“It was really a well played game on both parts,” the Penn coach observed. “Give Brown a ton of credit, they put a lot of pressure on us, particularly late in the first half.
“We adjusted a little bit out of defenses into the second half that helped us. We battled possession by possession. Great environment for us, especially on our home court. Some pressure coming in here, obviously, being the top seed at your own school, knowing that we’ve already won the Ivy League championship,” McLaughlin said.
“…When you’re in this environment, you want it really bad you speed yourself you tend to speed yourself up and we did not so I’m really proud of them.”
Nwokedi added to the no worries talk.
“Coming into this game, we knew it was going to be a dogfight and it was just that and after going down, we just knew that we’ve been in these situations before and we’ve learned from them and so we were able to fight back.”
Brown, which has no seniors, could take from the result enough to build on for next season when the Bears might become a bigger threat.
“They outplayed us, especially in that third quarter,” Brown coach Sarah Behn said of the 23-12 Penn result. “They’re very hard to defend.
“Am proud of our resilience and that we did hang with them in the rebounding category better than the other matches and we did a good job limiting three point attempts, it just happened that a few of them came in a bunch in that third quarter run.
“The kids followed the game plan most of the game,” Behn said. “We took that lead with Nowkedi on the bench with a little bit of foul trouble so it gave us better flow. And then she came back in and we made a few mistakes in transition defense, Brzozowski hit a three, then Nwokedi hit a three, and at the same time we got rattled on offense and did some things that weren’t ideal.
"As we get more seasoned we'll do a better job of those runs. I said to our girls in the locker room, you’re not 13-1 if you’re not a very, very good team and Nwokedi is not player of the year for nothing. She’s a great, great player. I can see her in many conferences outside the Ivy being an impact.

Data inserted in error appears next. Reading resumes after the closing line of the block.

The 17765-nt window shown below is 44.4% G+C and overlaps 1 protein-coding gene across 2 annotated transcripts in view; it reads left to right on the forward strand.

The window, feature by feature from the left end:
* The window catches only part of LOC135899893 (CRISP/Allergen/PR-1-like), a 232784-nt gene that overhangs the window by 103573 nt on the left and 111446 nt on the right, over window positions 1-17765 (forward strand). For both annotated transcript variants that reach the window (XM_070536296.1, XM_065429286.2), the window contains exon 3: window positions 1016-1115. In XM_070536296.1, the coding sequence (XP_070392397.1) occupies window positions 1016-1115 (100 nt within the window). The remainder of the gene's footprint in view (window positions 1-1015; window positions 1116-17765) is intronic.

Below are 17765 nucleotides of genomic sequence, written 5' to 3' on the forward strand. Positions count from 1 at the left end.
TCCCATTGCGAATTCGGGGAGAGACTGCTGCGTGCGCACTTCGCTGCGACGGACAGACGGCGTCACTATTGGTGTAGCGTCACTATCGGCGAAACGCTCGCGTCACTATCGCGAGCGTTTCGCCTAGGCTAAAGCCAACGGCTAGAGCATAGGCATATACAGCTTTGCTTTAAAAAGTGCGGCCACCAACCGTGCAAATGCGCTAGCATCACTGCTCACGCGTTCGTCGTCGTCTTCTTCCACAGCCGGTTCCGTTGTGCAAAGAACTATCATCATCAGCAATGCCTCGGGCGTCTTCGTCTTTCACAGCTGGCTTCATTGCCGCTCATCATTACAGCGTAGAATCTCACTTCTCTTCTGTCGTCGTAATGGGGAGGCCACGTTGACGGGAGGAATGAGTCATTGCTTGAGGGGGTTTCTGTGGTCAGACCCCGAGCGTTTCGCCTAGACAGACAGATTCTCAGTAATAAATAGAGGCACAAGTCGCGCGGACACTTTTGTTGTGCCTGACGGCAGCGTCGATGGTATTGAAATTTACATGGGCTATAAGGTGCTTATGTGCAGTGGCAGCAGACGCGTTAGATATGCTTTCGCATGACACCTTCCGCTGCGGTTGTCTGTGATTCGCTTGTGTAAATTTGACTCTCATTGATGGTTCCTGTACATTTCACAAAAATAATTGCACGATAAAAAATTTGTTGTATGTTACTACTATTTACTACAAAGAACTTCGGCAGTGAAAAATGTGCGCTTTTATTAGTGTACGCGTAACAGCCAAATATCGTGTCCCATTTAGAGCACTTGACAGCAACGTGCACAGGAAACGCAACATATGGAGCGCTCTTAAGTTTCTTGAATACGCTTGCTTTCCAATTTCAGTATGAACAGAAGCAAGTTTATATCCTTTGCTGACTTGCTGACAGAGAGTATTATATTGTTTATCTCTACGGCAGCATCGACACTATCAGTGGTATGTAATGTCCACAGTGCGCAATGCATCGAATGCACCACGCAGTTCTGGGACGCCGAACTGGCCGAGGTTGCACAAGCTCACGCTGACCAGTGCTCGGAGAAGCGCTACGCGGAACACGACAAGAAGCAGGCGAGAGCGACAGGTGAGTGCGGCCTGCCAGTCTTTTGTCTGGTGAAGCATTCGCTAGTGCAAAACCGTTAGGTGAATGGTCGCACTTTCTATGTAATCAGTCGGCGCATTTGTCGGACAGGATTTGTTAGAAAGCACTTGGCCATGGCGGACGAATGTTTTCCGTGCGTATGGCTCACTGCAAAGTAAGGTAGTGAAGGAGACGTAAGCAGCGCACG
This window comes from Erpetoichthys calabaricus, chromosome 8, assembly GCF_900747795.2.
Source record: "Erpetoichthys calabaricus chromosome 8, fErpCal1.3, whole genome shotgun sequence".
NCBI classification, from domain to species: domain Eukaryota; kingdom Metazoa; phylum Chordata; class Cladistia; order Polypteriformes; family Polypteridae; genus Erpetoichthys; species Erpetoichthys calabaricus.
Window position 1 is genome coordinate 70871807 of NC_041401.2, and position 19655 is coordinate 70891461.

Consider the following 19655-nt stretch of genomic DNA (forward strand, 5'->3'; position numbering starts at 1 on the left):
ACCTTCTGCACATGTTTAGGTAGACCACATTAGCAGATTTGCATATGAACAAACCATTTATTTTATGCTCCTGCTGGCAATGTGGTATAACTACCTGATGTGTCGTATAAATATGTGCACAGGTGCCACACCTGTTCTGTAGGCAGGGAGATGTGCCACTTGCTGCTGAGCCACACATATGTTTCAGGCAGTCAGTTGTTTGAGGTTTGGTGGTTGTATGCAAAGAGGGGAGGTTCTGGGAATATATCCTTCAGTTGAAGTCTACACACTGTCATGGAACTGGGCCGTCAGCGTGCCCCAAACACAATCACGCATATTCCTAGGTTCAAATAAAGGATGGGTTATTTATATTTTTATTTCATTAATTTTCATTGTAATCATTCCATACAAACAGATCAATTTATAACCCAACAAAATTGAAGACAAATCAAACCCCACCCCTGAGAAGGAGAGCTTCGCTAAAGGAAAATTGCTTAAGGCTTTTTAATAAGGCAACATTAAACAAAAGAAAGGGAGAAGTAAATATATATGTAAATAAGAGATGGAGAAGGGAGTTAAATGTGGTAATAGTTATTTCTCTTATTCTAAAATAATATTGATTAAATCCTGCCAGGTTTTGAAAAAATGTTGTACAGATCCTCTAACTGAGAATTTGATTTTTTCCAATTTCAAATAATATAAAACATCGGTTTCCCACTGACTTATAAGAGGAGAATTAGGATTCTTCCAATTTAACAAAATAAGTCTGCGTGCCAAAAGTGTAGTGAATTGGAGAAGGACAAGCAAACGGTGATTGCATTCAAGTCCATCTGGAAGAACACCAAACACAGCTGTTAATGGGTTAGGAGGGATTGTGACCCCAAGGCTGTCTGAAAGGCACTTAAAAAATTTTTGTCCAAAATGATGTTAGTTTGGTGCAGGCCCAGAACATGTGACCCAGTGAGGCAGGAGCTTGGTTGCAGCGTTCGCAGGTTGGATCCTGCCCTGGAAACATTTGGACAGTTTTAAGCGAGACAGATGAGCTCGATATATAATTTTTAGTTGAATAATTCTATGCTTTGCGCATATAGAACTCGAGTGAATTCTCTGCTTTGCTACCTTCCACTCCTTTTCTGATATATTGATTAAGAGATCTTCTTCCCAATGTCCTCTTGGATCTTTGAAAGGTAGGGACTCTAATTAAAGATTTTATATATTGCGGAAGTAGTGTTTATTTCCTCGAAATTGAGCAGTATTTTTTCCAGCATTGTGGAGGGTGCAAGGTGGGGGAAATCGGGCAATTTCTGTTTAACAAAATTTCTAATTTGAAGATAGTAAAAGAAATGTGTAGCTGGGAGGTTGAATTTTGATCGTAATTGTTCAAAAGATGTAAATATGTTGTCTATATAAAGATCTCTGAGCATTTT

“We have to look at the moral victories that we’re making as a program, but we certainly appreciate what kind of player she is.”
Princeton Thumps Harvard
In the women’s nightcap after the top-seeded Princeton men foiled the Cinderella Penn upset bid 72-64 in overtime and the Yale men edged Harvard 73-71, the Princeton women closed out the day-night long marathon with a third victory over Harvard 68-47.
It was close after the first period before Princeton forged ahead to a 25-16 halftime lead and then used a 24-15 third quarter to ride on to the championship.
Bella Alarie, the Ivy freshman of the year, had a double double for the Tigers with 17 points and 16 rebounds while also blocking two shots and grabbing a steal.
Indeed, the native of Bethesa, Md., near Washington, has great upside, reminiscent of another Tigers great of recent vintage Niveen Rasheed when she came into the league and powered Princeton to the then new team of dominance.
Leslie Robinson, the niece of former President Barack O’Bama and first lady Michelle, had 15 points and 11 rebounds.
Madeline Raster and Sydney Skinner each scored 11 for the Crimson, who were held to 28.6 percentage points from the floor.
Katie Benzan, another promising Ivy newcomer who made the All-Ivy first team, was held to eight points.
“I said from the beginning of the year we were going to find out how far heart can take you,” Princeton coach Courtney Banghart said of her roster that was vastly inexperienced at the outset of the season.
“This team is gritty, the’ve got a lot of heart, they’re still learning many things but those things are non-negotiable for this group.”
In the early going, the score was tied 16-16 in the second period before the Tigers went on a 13-0 run into the third period that put Harvard well behind them.
“We kind of got just a little bit of a gut check and we looked at each other and we said, `We’re not losing to Harvard,’” Robinson said.
“We said, `We’re going to the championship.’ We worked together. We got stops on defense and that converted to our offense.”
Of the third quarter, Alarie said, “It’s way up there,” in terms of top performance. “We played just lock down defense and like Leslie said, that’s what leads to our offense. We play with such intensity. It’s such a tremendous feeling.
“Being in the Palestra gave us a tremendous amount of energy.”
On playing Penn a third time, Robinson said of the keys for Princeton are, “Confidence and defense again will help us against Penn. I definitely think jut not being intimidated the fact they won the Ivy League regular season but I think our heart and our drive will carry us far.”
“We need to make shots because both teams are going to defend,” Banghart said. “So it’s time. It’s time to make shots.”